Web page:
I've been told, and have read on other websites about skydiving experiences, when asked "how does it feel to go skydiving?", that it would feel like a cushion of air when I first left the plane. Not quite! The sensation was that of falling at full speed, like a rock, and it was just the craziest feeling because the idea of jumping out of a speeding plane is so counter-intuitive. When you jump, you're falling fast, and you know it! The sensation was like nothing I could have imagined.


They also told us that in the first few seconds out of the plane we would need to take deep breaths, but it was really hard to breathe. The air was cold and was just rushing by, and in those first few seconds, I honestly felt as though I had forgotten how to breathe, and that my heart had stopped beating. The feeling was so exhilarating, of being completely disconnected from the world, of having nothing to hold on to, and nothing to hold on to me.

I wanted to scream at first, but I couldn't at first - nobody did! At least not until 15 seconds or so into the jump when I finally started taking "normal" breaths, and finally realized what was happening! Then I just let it all out and started screaming at the top of my lungs, only I couldn't even hear myself over the rushing wind around me.



Just under a minute went by when the chute opened up. I've read that you don't actually move up when this happens, but in any case, I felt like I was being pulled up by like god or something, or maybe the feeling of a rock that has just fallen from the sky and has smashed into a pool of water.

We then floated for about 4 minutes. The instructor pulled on his parachute a few times, making us speed from side to side. Again, being suspended in the air just gliding down, experiencing the sunset from a mile in the sky was just indescribable. It was serene and I felt so at peace with everything.


The landing was surprisingly soft. We were still moving very fast as we approached the ground, and we started moving much more horizontally than before. The grass continued zipping past us, and finally the instructor landed - tandem skydivers stick their feet out forward at this point, so I ended up landing by sitting on the grass. It was all very gentle and not at all what I had imagined.

Although I'm a little bit leery about going to Skydive Orange again, I would definitely go skydiving again. If the price weren't so high, I'd proabably go do it every weekend. It was just so liberating to be disconnected from the world, even if only for 5 minutes.

Total Cost: $255 (tandem jump) + $125 (picture/video package) = $380.00 for 5 minutes of total liberation

Friday, July 25, 2008

Pictures of Great Falls, McLean

Great Falls is just a few minutes drive from Falls Church, VA and offers some pretty sweet sights.



IMG_4147 for the full set of pictures.

Saturday, July 05, 2008

Shenandoah River Panorama

Shenandoah river panorama
Click to see the full-size pan of the river.

A set of pictures stitched together. From a public launch point along the Shenandoah River in Charles Town, West Virginia.

Sunday, June 29, 2008

DC's Folklife Festival 2008

metro railI went to DC this weekend to check out Amnesty International's Guantanamo exhibit. I didn't know that the Smithsonian folklife festival was going on as well, but it ended up being the more interesting of the two activities of the day.

Anyways, the AI exhibit had very few visitors and a lot of AI staffers. I hesitated because I'm always apprehensive about such situations (where the organizers of an event significantly outnumber visitors), but I decided to take a look at the cell since I had made the trip. I don't really know what I was expecting, but it was underwhelming. The exhibit was just a re-created jail cell with a staffer explaining the plight of those held at Guantanamo.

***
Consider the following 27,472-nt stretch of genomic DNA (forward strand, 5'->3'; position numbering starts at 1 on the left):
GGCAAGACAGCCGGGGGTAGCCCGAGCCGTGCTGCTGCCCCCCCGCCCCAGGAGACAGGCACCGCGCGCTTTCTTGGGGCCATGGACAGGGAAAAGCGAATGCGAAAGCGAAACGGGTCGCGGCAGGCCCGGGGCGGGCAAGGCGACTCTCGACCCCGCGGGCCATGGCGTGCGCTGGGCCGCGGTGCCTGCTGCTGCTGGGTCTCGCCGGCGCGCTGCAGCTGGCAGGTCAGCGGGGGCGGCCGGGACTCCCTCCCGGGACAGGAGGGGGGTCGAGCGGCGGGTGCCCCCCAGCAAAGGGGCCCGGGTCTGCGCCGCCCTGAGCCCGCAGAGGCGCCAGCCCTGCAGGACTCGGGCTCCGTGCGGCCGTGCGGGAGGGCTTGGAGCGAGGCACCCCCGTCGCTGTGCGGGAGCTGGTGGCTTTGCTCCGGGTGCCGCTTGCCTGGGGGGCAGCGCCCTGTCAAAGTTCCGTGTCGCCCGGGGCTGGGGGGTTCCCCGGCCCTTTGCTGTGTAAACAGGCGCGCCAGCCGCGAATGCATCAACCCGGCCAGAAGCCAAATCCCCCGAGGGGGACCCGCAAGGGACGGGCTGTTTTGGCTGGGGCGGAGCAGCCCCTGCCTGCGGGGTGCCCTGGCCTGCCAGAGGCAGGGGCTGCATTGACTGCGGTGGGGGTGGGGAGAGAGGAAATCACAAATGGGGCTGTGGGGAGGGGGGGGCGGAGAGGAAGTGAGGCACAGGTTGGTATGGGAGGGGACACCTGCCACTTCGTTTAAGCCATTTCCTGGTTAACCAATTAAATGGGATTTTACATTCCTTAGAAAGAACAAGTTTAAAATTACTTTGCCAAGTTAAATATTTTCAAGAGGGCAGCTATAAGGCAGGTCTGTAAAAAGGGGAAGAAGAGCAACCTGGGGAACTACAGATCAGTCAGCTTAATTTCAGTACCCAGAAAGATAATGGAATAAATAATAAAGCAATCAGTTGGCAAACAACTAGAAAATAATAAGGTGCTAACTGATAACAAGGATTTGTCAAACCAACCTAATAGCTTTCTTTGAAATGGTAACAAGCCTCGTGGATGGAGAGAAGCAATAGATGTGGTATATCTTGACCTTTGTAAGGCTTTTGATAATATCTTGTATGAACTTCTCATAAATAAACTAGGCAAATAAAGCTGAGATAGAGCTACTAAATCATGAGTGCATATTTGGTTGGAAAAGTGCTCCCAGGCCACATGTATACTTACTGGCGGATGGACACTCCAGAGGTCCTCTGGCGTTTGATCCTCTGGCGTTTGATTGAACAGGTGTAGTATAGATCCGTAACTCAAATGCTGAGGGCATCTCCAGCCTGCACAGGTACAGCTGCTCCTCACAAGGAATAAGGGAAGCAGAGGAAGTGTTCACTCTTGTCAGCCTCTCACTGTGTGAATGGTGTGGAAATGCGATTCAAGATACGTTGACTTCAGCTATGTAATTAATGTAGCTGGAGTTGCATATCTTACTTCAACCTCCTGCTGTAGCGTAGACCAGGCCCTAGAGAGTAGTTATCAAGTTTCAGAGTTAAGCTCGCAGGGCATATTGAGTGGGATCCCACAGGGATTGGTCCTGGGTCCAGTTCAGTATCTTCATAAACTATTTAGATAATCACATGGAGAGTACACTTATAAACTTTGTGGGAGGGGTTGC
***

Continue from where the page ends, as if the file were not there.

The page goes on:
This year's folk life festival centered on Texas, NASA, and Bhutan. An eclectic mix to be sure; Bhutan ended up being the only part of interest to me. The NASA exhibit seemed to be more geared toward kids, and the Texas exhibit was boring.

Bhutan: Land of the Thunder Dragon

I started of by listening to a lecture on traditional Bhutanese archery. A few members of the royal family were on hand to demonstrate:

archery competition

The lecturer waxed poetic about the finer points of archery, and how he believed bow-making to be one of the more skilled arts in the world. I listened for a while before moving on to the cuisine exhibit. There a crowd was listening to a mother/son pair discuss the food culture of Bhutan.

your chili and cheese, sir

Chili and cheese, the national dish of Bhutan. Apparently, a New York food critic, Ruth Reichl, had declared that Bhutanese cuisine was the worst in the entire world. The son, a former monk, explained that Bhutan had many regions, and thus, many different regional cuisines, so it wasn't fair to lump all the regions together. But they wanted to show this one dish in particular because it was the one universal dish that was eaten across the country. Note that those are actually red hot chili peppers - the dish doesn't contain meat, as one might think based on the name. When asked if eating chili peppers would be very spicy, the mother replied that the cheese and spinach made the extreme spiciness bearable!

So the son began to speak again, and explained that meat was eaten very sparingly in Bhutan. It's a predominantly Buddhist country, and if meat is eaten at all, it would only come from an animal that died of natural causes - animals are not generally raised as food and slaughtered in Bhutan.

congressman Brian Baird sampling bhutanese cuisine

Congressman Brian Baird (flanked by the Bhutanese ambassador to the US and a member of the Bhutanese cabinet) was on hand to sample the dish -"it's like a red bell pepper, but with a thicker skin", and declared that Ruth Reichl was wrong in her assessment of Bhutanese cuisine. He even seemed to be right at home eating the rice (red rice is a prestige food) and chili with his hands - the preferred way of eating in Bhutan. I'd have tried it myself but the price tag of $9 for four chili peppers and a lump of simulation Bhutanese cheese (made from brie and cream cheese) seemed a bit exorbitant :p.